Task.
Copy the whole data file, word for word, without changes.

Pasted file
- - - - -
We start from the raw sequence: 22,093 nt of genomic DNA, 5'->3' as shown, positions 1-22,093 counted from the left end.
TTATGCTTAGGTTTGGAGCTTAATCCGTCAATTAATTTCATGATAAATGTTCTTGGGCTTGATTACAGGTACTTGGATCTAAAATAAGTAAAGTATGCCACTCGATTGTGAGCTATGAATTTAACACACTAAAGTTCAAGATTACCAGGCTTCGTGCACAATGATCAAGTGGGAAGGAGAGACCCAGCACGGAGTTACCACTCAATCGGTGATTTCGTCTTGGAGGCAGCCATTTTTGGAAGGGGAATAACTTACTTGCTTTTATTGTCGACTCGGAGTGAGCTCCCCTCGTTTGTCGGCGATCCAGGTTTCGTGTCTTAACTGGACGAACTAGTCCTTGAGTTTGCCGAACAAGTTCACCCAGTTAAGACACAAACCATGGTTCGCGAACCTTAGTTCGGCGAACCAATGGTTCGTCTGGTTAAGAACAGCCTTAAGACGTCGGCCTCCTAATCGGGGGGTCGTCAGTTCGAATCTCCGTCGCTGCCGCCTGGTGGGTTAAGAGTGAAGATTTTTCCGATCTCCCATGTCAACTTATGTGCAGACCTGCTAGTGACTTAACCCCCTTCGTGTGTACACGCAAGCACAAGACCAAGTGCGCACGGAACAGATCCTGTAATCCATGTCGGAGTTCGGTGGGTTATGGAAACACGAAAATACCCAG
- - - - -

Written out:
We start from the raw sequence: 22,093 nt of genomic DNA, 5'->3' as shown, positions 1-22,093 counted from the left end.
TTATGCTTAGGTTTGGAGCTTAATCCGTCAATTAATTTCATGATAAATGTTCTTGGGCTTGATTACAGGTACTTGGATCTAAAATAAGTAAAGTATGCCACTCGATTGTGAGCTATGAATTTAACACACTAAAGTTCAAGATTACCAGGCTTCGTGCACAATGATCAAGTGGGAAGGAGAGACCCAGCACGGAGTTACCACTCAATCGGTGATTTCGTCTTGGAGGCAGCCATTTTTGGAAGGGGAATAACTTACTTGCTTTTATTGTCGACTCGGAGTGAGCTCCCCTCGTTTGTCGGCGATCCAGGTTTCGTGTCTTAACTGGACGAACTAGTCCTTGAGTTTGCCGAACAAGTTCACCCAGTTAAGACACAAACCATGGTTCGCGAACCTTAGTTCGGCGAACCAATGGTTCGTCTGGTTAAGAACAGCCTTAAGACGTCGGCCTCCTAATCGGGGGGTCGTCAGTTCGAATCTCCGTCGCTGCCGCCTGGTGGGTTAAGAGTGAAGATTTTTCCGATCTCCCATGTCAACTTATGTGCAGACCTGCTAGTGACTTAACCCCCTTCGTGTGTACACGCAAGCACAAGACCAAGTGCGCACGGAACAGATCCTGTAATCCATGTCGGAGTTCGGTGGGTTATGGAAACACGAAAATACCCAG